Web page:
Heard of anyone being lynched lately?
Neither have I.
Lynching, even if it is not explicitly called lynching, is illegal in every state. For example, in the South Carolina Code of Laws, in Title 16, “Crimes and Offenses,” in chapter 3, “Offenses Against the Person,” under article 3, “Lynching,” in section 16-3-210, “Assault and battery by mob; investigation and apprehension; civil liability,” it says:
(A) For purposes of this section, a “mob” is defined as the assemblage of two or more persons, without color or authority of law, for the premeditated purpose and with the premeditated intent of committing an act of violence upon the person of another.
(B) Any act of violence inflicted by a mob upon the body of another person, which results in the death of the person, shall constitute the felony crime of assault and battery by mob in the first degree and, upon conviction, an offender shall be punished by imprisonment for not less than thirty years.
(C) Any act of violence inflicted by a mob upon the body of another person, which results in serious bodily injury to the person, shall constitute the felony crime of assault and battery by mob in the second degree and, upon conviction, an offender shall be punished by imprisonment for not less than three years nor more than twenty-five years.
(D) Any act of violence inflicted by a mob upon the body of another person, which results in bodily injury to the person, shall constitute the misdemeanor crime of assault and battery by mob in the third degree and, upon conviction, an offender shall be punished by imprisonment for not more than one year.
So why bring it up?
Two bills in the 116th Congress that would have made lynching a federal offense died at the end of the congressional term.
The Justice for Victims of Lynching Act of 2019 (S.488) passed without amendment in the Senate by voice vote on February 14, 2019. A companion bill in the House (H.R.3536) was never voted on.
The Emmett Till Antilynching Act (H.R.35) passed without amendment in the House by a vote of 410-4 on February 26, 2020. The four representatives who voted against the bill were Justin Amash (I-MI), Louie Gohmert (R-TX), Thomas Massie (R-KY), and Ted Yoho (R-FL). Ten Democrats and six Republicans did not vote on the bill.
Neither bill was voted on in the other chamber.
The relevant text of these bills reads the same:
(a) Offense.—Chapter 13 of title 18, United States Code, is amended by adding at the end the following:
§ 250. Lynching
Whoever conspires with another person to violate section 245, 247, or 249 of this title or section 901 of the Civil Rights Act of 1968 (42 U.S.C. 3631) shall be punished in the same manner as a completed violation of such section, except that if the maximum term of imprisonment for such completed violation is less than 10 years, the person may be imprisoned for not more than 10 years.
But if lynching is already a crime in every state, then why was Congress even considering making lynching a federal offense?
Rep. Bobby Rush (D-IL), who sponsored the legislation, said the bill will “send a strong message that violence, and race-based violence in particular, has no place in American society.”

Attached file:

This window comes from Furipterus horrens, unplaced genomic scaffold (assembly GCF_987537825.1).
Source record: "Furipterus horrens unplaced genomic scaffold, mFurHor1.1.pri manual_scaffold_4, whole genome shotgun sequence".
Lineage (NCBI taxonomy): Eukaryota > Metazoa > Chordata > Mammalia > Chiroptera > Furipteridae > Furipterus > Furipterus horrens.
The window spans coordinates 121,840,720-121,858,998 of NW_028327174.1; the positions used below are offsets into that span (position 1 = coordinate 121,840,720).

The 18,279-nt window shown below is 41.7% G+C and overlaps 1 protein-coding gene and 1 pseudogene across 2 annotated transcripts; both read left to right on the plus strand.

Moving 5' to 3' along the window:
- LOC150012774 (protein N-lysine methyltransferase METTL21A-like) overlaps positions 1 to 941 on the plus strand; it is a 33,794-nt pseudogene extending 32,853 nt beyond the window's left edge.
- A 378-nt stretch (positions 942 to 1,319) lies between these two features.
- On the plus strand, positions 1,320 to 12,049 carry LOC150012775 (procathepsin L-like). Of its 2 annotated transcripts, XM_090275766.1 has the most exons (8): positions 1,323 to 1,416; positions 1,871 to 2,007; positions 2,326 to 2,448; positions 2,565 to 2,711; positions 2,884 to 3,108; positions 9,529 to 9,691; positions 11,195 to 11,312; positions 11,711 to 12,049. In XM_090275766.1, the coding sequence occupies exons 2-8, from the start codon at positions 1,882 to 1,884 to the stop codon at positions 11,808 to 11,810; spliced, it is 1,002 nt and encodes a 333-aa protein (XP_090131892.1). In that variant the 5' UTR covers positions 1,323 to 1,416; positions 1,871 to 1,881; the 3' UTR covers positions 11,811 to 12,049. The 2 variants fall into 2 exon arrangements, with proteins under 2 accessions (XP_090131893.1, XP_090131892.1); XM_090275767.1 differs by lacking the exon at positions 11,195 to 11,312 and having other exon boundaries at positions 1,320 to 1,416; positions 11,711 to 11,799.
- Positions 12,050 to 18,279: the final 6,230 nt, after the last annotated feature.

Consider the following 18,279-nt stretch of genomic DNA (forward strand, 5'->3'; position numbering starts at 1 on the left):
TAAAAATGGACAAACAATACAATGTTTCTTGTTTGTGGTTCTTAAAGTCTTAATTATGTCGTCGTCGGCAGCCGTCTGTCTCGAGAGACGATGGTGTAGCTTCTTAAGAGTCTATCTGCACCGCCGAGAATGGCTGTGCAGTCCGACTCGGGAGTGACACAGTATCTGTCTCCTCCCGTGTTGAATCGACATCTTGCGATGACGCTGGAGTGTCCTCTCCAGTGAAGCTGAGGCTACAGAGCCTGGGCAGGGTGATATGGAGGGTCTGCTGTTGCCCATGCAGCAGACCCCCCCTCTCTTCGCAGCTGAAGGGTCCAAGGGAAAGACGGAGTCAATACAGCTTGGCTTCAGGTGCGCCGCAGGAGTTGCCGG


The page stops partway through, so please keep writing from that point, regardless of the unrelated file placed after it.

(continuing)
Speaking on the House floor prior to the vote on the measure, House Speaker Nancy Pelosi said: “Today Congress has an opportunity to acknowledge its responsibility for its historic failure to confront and end the horror of lynching in America.” But since when was it the responsibility of Congress to “confront and end the horror of lynching in America”?
Rep. Ted Yoho told CNN that he voted against the measure because the bill is an “overreach of the federal government” and “tramples on state’s rights.” Wow. That is not something you hear very often from members of Congress—even Republican ones.
Voting on a lynching bill is just political grandstanding. It is also a way to force white Republican members of Congress to prove that they are not racists, even though Democrats will still say that they are racists if they vote to cut one penny from welfare or increase work requirements for food stamp eligibility.
So why didn’t the Emmett Till Antilynching Act pass in the Senate?
Blame the heroic Rand Paul.
He held up the bill in the Senate, telling reporters at the Capitol: “We think that lynching is an awful thing that should be roundly condemned, that should be universally condemned.” But he also explained that the bill might “conflate lesser crimes with lynching,” which he said would be a “disservice to those who were lynched in our history” and result in “a new 10-year penalty for people who have minor bruising.” “We don’t think that’s appropriate,” said Sen. Paul, “and someone has to read these bills and make sure they do what they say they’re going to do rather than it be just a big PR effort, and then everybody gets up in arms and wants to beat up anybody who wants to read the bill, and actually make the bill strong.”
In an attempt to make a bad law better, he introduced an amendment to the bill that “would apply the criminal penalties for lynching only and not for other crimes.”
Senators Cory Booker (D-NJ) and Kamala Harris (D-CA) were furious with Paul. “There’s no reason for this, there’s no reason for this,” said Harris, repeating herself. “I am so raw today,” said Booker, whatever that means.
Is lynching bad? Of course it is. Is lynching horrible? Absolutely. Is lynching a grave injustice? Certainly it is. But lynching should not be a federal crime any more than shoplifting, burglary, or trespassing should be federal crimes. It cannot be made so without lynching the Constitution.